OVERNIGHT TECH: Under pressure from lawmakers, AT&T bans 'cramming'

An investigation by Rockefeller's Senate Commerce Science and Transportation Committee last year found that phone companies had placed $10 billion in third-party charges on customers' landline phone bills over the last five years — and that a large percentage of those charges were unauthorized.

Some people unwittingly enrolled in services by submitting their phone number to companies online or by agreeing to services over the phone. Others never did anything to participate in the programs but were charged anyway.

ADVERTISEMENT
"Consumers shouldn't have to open their phone bills every month to find an endless array of ghost charges they never authorized," Klobuchar said in a statement. "I am pleased that AT&T has joined Verizon and agreed to ban these cramming practices, and now the rest of America's phone companies need to step up to the plate and do the same."

In a statement, Rockefeller said AT&T made the "right decision." 

"Something had to be done," Rockefeller said. "And while the decisions of AT&T and Verizon are a step in the right direction, I still believe we need to pass a bill that bans this abusive practice once and for all.”

NSA chief backs cybersecurity regulation: Gen. Keith Alexander, director of the National Security Agency and chief of U.S. Cyber Command, said during a Senate hearing Tuesday that the government should have the power to require that critical computer systems meet basic security standards. 

“I do think we have to have some set of standards,” Alexander said. “I think the lead for working with critical infrastructure and helping them defend and prepare their networks should lie with [the Department of Homeland Security].”

James Barnett, chief of the Federal Communications Commission's Public Safety and Homeland Security Bureau, said during a hearing on Wednesday that he also supports the new regulatory powers.

The officials' testimony mirrors a cybersecurity bill backed by Sens. Joe Lieberman (I-Conn.) and Susan Collins (R-Maine). But Sen. John McCain (R-Ariz.) and other Republicans argue the bill would create burdensome new regulations for businesses.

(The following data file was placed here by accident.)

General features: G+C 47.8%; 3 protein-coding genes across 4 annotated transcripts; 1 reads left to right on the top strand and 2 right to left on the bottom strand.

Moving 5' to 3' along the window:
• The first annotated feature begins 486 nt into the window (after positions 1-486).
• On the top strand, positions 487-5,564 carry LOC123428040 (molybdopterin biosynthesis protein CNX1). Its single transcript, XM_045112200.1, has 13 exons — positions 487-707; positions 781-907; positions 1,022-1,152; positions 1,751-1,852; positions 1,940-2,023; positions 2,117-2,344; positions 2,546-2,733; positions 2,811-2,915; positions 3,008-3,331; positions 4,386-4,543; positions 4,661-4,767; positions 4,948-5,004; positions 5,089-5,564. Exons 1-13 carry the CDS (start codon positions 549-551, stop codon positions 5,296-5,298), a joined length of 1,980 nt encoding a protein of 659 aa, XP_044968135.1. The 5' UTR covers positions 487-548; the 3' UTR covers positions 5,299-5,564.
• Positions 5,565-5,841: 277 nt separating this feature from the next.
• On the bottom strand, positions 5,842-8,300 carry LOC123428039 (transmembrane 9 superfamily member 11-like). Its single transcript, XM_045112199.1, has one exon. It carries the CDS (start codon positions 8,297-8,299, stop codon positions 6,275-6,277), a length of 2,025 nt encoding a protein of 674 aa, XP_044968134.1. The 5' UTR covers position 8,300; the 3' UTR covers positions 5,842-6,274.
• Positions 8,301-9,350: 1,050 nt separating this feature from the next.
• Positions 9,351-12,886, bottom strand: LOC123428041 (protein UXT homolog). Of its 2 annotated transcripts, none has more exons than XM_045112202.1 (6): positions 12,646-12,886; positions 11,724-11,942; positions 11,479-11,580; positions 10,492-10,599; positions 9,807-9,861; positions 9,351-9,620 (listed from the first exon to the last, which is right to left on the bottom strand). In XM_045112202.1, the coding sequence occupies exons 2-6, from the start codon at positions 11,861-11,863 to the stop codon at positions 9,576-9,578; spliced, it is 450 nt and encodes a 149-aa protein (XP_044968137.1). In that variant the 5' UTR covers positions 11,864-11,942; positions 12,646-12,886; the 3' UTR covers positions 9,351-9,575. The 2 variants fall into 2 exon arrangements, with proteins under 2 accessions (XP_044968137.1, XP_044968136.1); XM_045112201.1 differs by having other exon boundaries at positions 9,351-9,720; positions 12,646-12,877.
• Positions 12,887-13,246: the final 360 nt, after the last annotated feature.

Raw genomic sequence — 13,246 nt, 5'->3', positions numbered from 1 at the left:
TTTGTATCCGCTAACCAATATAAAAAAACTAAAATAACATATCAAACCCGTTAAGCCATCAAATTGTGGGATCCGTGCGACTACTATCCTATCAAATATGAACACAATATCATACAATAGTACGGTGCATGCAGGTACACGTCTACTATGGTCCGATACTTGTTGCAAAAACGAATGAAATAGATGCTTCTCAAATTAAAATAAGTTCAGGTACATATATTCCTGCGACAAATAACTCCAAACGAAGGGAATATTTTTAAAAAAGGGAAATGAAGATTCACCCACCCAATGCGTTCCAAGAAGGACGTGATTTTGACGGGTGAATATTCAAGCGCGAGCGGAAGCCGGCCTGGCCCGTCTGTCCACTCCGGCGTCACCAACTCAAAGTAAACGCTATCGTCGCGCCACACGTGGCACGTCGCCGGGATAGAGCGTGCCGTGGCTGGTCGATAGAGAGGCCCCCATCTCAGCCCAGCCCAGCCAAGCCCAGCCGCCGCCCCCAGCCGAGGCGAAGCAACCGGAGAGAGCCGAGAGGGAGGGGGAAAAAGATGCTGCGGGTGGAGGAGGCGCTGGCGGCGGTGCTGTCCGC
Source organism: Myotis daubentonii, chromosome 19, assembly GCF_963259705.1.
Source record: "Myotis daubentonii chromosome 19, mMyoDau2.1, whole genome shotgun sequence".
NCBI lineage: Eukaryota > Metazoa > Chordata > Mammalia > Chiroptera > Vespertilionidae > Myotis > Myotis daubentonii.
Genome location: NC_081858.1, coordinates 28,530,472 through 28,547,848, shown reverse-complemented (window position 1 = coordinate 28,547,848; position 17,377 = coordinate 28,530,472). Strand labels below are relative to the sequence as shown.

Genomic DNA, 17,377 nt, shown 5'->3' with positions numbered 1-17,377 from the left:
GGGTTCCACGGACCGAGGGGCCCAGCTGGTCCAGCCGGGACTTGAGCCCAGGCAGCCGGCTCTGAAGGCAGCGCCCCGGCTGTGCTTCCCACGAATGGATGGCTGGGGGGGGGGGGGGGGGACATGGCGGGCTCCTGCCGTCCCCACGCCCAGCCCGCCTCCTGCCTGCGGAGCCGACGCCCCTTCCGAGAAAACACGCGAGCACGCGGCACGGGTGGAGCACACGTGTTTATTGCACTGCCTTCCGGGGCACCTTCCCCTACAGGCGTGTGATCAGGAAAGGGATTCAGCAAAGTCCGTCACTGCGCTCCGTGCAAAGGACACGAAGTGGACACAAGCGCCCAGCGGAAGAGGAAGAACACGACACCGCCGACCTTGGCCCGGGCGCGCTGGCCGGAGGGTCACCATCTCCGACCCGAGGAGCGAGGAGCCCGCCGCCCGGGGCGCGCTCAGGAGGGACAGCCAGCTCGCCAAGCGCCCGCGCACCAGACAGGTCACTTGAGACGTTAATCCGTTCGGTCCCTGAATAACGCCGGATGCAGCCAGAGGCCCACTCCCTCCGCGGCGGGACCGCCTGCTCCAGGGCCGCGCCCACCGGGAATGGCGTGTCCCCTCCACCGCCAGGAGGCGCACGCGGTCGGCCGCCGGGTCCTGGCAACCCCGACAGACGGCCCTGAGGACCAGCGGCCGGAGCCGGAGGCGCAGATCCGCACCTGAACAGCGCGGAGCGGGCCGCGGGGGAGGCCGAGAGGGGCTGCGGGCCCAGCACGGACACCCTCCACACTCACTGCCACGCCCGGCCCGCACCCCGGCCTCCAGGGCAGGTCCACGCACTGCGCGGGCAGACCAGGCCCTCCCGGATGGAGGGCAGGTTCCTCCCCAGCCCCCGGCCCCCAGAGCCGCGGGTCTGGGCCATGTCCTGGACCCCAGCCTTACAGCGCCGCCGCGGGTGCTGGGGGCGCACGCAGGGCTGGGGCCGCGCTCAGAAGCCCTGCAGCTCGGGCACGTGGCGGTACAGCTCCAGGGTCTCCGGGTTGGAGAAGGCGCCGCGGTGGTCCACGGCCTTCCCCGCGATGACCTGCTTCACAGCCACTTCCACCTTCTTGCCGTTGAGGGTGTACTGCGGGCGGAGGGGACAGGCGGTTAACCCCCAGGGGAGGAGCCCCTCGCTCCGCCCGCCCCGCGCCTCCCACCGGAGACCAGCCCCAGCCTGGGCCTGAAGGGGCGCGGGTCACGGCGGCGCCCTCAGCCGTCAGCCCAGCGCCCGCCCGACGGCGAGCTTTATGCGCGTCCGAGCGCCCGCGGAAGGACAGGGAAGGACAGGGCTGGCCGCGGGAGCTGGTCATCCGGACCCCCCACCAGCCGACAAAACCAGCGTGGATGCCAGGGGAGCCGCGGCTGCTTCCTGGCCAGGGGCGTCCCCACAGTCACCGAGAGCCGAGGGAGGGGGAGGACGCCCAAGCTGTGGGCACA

They have introduced their own measure, the Secure It Act, which focuses on encouraging information sharing about cyber-threats.

House panel to review 'Privacy Bill of Rights': Members of the House and Energy and Commerce subcommittee on Commerce, Manufacturing and Trade will examine the White House's "Privacy Bill of Rights" on Thursday. The lawmakers will hear from representatives from the Federal Trade Commission and the Commerce Department before testimony from a panel of witnesses who mostly hold solid free-market credentials.

The first panel will feature FTC Chairman Jon Leibowitz and Assistant Secretary of Commerce for Communication and Information Lawrence Strickling. They will be followed by a panel consisting of free-market advocates Berin Szoka, president of the techno-libertarian think tank TechFreedom, Association for Competitive Technology President Jonathan Zuck and Mike Zaneis, a senior vice president and general counsel at the Interactive Advertising Bureau. They'll be joined by Online Publishers Association President Pam Horan. Representing the opposing view will be Justin Brookman, director of consumer privacy for the Center for Democracy and Technology.

IN CASE YOU MISSED IT:

Rep. Patrick McHenry (R-N.C.) is drafting legislation that would ban employers from asking for their workers' Facebook passwords.

Former FCC Commissioner Michael Copps joined the board of directors for consumer advocacy group Public Knowledge.

The telecom industry applauded the House for passing a bill that would limit the powers of the FCC.

The FTC settled charges with a telemarketing firm that allegedly made more than two billion illegal phone calls.

The FCC hired economists to help it conduct spectrum auctions 

A school district settled charges with the ACLU that it illegally blocked access to gay advocacy websites. 

Andrew Feinberg contributed.